Setting Foundations for Friendship

 

Before institutionalization of friendship happens at an international scale, friendship first needs to develop on a national level. The world is more interconnected than ever but as a result, it seems like America is becoming more divided. Sweeping generalizations about entire countries are made. For example, claims that China is stealing American jobs overseas while Mexicans come to the country illegally to steal jobs. These stereotypes are harmful because it breeds contempt and the recent rise in protectionism. American citizens called for justice, and chose Trump as the bringer of justice. However, Aristotle counters justice by saying “if people are friends, they have no need of justice, but if they are just they need friendship in addition.” A paradigm shift to shift the focus from justice to friendship would help curtail the growing hate in America, and nurture positive bonds.

Political polarization runs deep in America and cuts trust by creating an “us” and “them” mentality. Trust is also lost from the recent surge in fake news. As we discussed in class on 4/5/18, telling is an invitation to trust. If we stopped to investigate every claim that came before us, we’d never get anything done! But we have no other choice than to be suspicious of the news when there are lies spread. Instead of being suspicious and discontent with the political system, strategies could be taught in school to differentiate “good” reporting/news with “bad” or false news. Fact checking is another important skill; learning to double and triple check facts with other news sources.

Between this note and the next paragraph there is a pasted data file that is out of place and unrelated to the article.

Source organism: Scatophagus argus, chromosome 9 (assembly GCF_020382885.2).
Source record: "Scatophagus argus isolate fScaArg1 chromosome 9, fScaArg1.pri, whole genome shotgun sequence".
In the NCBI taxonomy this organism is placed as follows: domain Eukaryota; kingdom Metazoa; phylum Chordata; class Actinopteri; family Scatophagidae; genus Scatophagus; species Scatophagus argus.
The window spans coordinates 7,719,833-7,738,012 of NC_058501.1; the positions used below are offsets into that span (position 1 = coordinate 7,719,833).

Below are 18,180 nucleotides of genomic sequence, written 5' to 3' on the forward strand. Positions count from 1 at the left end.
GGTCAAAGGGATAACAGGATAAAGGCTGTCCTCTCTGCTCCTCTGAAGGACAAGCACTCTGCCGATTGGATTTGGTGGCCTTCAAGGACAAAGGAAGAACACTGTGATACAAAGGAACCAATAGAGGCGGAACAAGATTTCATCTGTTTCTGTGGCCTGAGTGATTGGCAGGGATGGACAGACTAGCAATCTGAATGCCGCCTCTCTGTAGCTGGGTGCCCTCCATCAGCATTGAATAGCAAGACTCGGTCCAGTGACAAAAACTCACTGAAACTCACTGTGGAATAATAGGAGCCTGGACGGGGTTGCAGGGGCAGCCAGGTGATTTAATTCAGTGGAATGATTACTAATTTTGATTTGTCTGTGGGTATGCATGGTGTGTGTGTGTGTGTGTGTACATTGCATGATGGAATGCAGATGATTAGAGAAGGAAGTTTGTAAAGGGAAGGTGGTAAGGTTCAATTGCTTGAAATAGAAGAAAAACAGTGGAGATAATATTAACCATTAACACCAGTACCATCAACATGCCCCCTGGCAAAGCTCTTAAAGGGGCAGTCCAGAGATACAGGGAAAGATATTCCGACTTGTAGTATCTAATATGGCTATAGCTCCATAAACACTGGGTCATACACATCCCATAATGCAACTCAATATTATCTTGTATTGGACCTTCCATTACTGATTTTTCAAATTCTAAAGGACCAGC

Education is the best place to start in institutionalizing friendship because most Americans go through elementary, middle, and high school where they are surrounded by peers. What better place to breed friendship than where we spend most of our youth. Additionally, people are at their most impressionable when they are young, so by introducing institutions of friendship early on, friendship could grow to be a more valued part of society.

Even before focusing on friendship itself, more focus should be given to learning virtue or philosophy in school. Philosophy should be taught, not the history of philosophy. The last thing we want to do is bore kids to death so that they never want to touch philosophy again. History is more boring and less concise. Part of the problem with politics is the certainty with which we hold our opinions. Teaching how to constructive have a dialogue is the first step to fixing the issue, and philosophy could be that solution. Todd May concludes from Aristotle’s conception of a virtue friendship that “a virtuous person is more likely to engage in a true friendship than a non-virtuous one.” Therefore, to create the conditions for friendships of virtue to be made, virtue should be taught in schools as part of an ethics or philosophy course. The stage needs to be set for friendship before friendships can be made.

Now specifically, an institution of friendship could be incorporated into art classes. Throughout my pre-college education, art was a required class. Very easily, a project could be required of classes to create friendship art and hold an exhibition each year. Even if not made public, the process of thinking through “what does friendship look like,” is important. Art is a universal language and schools could pair up with a sister school across the nation to share their art and create stronger bonds and stronger community.